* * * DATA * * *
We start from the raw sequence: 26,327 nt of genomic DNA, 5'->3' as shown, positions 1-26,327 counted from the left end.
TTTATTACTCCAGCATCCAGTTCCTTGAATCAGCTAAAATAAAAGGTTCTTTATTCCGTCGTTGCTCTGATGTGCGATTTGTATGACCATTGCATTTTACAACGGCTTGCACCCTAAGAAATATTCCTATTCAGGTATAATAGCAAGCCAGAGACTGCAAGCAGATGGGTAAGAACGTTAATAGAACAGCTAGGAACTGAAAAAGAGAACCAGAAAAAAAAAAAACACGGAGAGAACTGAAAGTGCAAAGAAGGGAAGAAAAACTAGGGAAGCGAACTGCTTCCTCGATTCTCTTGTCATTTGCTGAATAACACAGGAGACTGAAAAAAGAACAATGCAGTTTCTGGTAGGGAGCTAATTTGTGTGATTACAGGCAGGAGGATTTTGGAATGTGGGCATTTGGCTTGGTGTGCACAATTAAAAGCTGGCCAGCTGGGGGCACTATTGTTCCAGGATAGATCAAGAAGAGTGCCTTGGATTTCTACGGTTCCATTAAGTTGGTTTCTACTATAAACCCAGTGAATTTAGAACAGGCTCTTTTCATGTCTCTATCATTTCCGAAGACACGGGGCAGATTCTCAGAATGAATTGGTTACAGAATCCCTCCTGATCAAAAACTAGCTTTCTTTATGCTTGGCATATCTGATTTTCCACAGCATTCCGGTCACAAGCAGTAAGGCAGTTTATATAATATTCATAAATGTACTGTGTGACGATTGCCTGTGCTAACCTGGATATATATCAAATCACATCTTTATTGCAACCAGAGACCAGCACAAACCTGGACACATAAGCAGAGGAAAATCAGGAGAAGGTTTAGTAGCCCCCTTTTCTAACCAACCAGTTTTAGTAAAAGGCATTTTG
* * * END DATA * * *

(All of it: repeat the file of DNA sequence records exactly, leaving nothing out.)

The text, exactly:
We start from the raw sequence: 26,327 nt of genomic DNA, 5'->3' as shown, positions 1-26,327 counted from the left end.
TTTATTACTCCAGCATCCAGTTCCTTGAATCAGCTAAAATAAAAGGTTCTTTATTCCGTCGTTGCTCTGATGTGCGATTTGTATGACCATTGCATTTTACAACGGCTTGCACCCTAAGAAATATTCCTATTCAGGTATAATAGCAAGCCAGAGACTGCAAGCAGATGGGTAAGAACGTTAATAGAACAGCTAGGAACTGAAAAAGAGAACCAGAAAAAAAAAAAACACGGAGAGAACTGAAAGTGCAAAGAAGGGAAGAAAAACTAGGGAAGCGAACTGCTTCCTCGATTCTCTTGTCATTTGCTGAATAACACAGGAGACTGAAAAAAGAACAATGCAGTTTCTGGTAGGGAGCTAATTTGTGTGATTACAGGCAGGAGGATTTTGGAATGTGGGCATTTGGCTTGGTGTGCACAATTAAAAGCTGGCCAGCTGGGGGCACTATTGTTCCAGGATAGATCAAGAAGAGTGCCTTGGATTTCTACGGTTCCATTAAGTTGGTTTCTACTATAAACCCAGTGAATTTAGAACAGGCTCTTTTCATGTCTCTATCATTTCCGAAGACACGGGGCAGATTCTCAGAATGAATTGGTTACAGAATCCCTCCTGATCAAAAACTAGCTTTCTTTATGCTTGGCATATCTGATTTTCCACAGCATTCCGGTCACAAGCAGTAAGGCAGTTTATATAATATTCATAAATGTACTGTGTGACGATTGCCTGTGCTAACCTGGATATATATCAAATCACATCTTTATTGCAACCAGAGACCAGCACAAACCTGGACACATAAGCAGAGGAAAATCAGGAGAAGGTTTAGTAGCCCCCTTTTCTAACCAACCAGTTTTAGTAAAAGGCATTTTG